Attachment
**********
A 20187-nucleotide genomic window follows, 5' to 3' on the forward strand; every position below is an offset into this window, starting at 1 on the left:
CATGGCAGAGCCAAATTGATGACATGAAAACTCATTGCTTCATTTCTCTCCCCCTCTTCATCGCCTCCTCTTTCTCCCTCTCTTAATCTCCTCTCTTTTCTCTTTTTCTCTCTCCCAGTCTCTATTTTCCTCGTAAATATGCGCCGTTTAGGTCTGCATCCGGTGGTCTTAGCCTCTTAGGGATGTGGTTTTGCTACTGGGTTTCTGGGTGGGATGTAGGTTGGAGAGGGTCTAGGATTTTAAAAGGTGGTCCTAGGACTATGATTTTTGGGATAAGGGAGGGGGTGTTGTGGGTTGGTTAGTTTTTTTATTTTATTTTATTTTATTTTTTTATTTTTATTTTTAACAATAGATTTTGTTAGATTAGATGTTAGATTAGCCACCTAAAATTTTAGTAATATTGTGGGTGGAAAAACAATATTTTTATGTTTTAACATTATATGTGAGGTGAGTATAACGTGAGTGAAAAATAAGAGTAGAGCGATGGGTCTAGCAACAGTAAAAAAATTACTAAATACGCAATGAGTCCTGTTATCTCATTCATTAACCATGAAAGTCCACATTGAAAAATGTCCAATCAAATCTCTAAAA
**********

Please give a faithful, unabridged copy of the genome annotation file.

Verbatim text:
A 20187-nucleotide genomic window follows, 5' to 3' on the forward strand; every position below is an offset into this window, starting at 1 on the left:
CATGGCAGAGCCAAATTGATGACATGAAAACTCATTGCTTCATTTCTCTCCCCCTCTTCATCGCCTCCTCTTTCTCCCTCTCTTAATCTCCTCTCTTTTCTCTTTTTCTCTCTCCCAGTCTCTATTTTCCTCGTAAATATGCGCCGTTTAGGTCTGCATCCGGTGGTCTTAGCCTCTTAGGGATGTGGTTTTGCTACTGGGTTTCTGGGTGGGATGTAGGTTGGAGAGGGTCTAGGATTTTAAAAGGTGGTCCTAGGACTATGATTTTTGGGATAAGGGAGGGGGTGTTGTGGGTTGGTTAGTTTTTTTATTTTATTTTATTTTATTTTTTTATTTTTATTTTTAACAATAGATTTTGTTAGATTAGATGTTAGATTAGCCACCTAAAATTTTAGTAATATTGTGGGTGGAAAAACAATATTTTTATGTTTTAACATTATATGTGAGGTGAGTATAACGTGAGTGAAAAATAAGAGTAGAGCGATGGGTCTAGCAACAGTAAAAAAATTACTAAATACGCAATGAGTCCTGTTATCTCATTCATTAACCATGAAAGTCCACATTGAAAAATGTCCAATCAAATCTCTAAAA